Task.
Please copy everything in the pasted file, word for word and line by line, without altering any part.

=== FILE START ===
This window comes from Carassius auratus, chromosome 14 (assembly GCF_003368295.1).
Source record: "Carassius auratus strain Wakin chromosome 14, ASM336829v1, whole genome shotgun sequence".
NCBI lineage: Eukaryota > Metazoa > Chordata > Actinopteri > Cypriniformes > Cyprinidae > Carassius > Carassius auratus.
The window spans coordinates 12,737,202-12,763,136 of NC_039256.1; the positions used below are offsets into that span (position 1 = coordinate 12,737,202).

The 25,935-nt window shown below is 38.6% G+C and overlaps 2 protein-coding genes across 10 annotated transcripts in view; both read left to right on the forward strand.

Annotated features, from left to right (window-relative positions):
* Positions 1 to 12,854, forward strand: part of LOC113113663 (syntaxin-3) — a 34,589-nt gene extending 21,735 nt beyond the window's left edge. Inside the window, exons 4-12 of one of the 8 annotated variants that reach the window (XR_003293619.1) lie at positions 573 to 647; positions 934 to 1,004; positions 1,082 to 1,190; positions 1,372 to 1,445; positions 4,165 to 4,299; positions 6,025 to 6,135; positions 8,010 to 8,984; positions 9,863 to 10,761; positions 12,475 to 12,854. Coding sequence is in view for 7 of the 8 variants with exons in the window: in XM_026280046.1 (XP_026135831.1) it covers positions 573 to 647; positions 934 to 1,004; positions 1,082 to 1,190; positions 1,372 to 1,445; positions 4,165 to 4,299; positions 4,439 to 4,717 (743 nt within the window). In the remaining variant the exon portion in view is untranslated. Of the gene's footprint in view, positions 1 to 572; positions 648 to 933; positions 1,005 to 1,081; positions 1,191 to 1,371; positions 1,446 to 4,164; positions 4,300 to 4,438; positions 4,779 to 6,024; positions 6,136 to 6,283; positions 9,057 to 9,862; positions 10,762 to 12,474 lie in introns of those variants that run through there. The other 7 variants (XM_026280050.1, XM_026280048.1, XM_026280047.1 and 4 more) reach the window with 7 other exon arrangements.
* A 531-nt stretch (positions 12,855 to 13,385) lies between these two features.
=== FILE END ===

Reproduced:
This window comes from Carassius auratus, chromosome 14 (assembly GCF_003368295.1).
Source record: "Carassius auratus strain Wakin chromosome 14, ASM336829v1, whole genome shotgun sequence".
NCBI lineage: Eukaryota > Metazoa > Chordata > Actinopteri > Cypriniformes > Cyprinidae > Carassius > Carassius auratus.
The window spans coordinates 12,737,202-12,763,136 of NC_039256.1; the positions used below are offsets into that span (position 1 = coordinate 12,737,202).

The 25,935-nt window shown below is 38.6% G+C and overlaps 2 protein-coding genes across 10 annotated transcripts in view; both read left to right on the forward strand.

Annotated features, from left to right (window-relative positions):
* Positions 1 to 12,854, forward strand: part of LOC113113663 (syntaxin-3) — a 34,589-nt gene extending 21,735 nt beyond the window's left edge. Inside the window, exons 4-12 of one of the 8 annotated variants that reach the window (XR_003293619.1) lie at positions 573 to 647; positions 934 to 1,004; positions 1,082 to 1,190; positions 1,372 to 1,445; positions 4,165 to 4,299; positions 6,025 to 6,135; positions 8,010 to 8,984; positions 9,863 to 10,761; positions 12,475 to 12,854. Coding sequence is in view for 7 of the 8 variants with exons in the window: in XM_026280046.1 (XP_026135831.1) it covers positions 573 to 647; positions 934 to 1,004; positions 1,082 to 1,190; positions 1,372 to 1,445; positions 4,165 to 4,299; positions 4,439 to 4,717 (743 nt within the window). In the remaining variant the exon portion in view is untranslated. Of the gene's footprint in view, positions 1 to 572; positions 648 to 933; positions 1,005 to 1,081; positions 1,191 to 1,371; positions 1,446 to 4,164; positions 4,300 to 4,438; positions 4,779 to 6,024; positions 6,136 to 6,283; positions 9,057 to 9,862; positions 10,762 to 12,474 lie in introns of those variants that run through there. The other 7 variants (XM_026280050.1, XM_026280048.1, XM_026280047.1 and 4 more) reach the window with 7 other exon arrangements.
* A 531-nt stretch (positions 12,855 to 13,385) lies between these two features.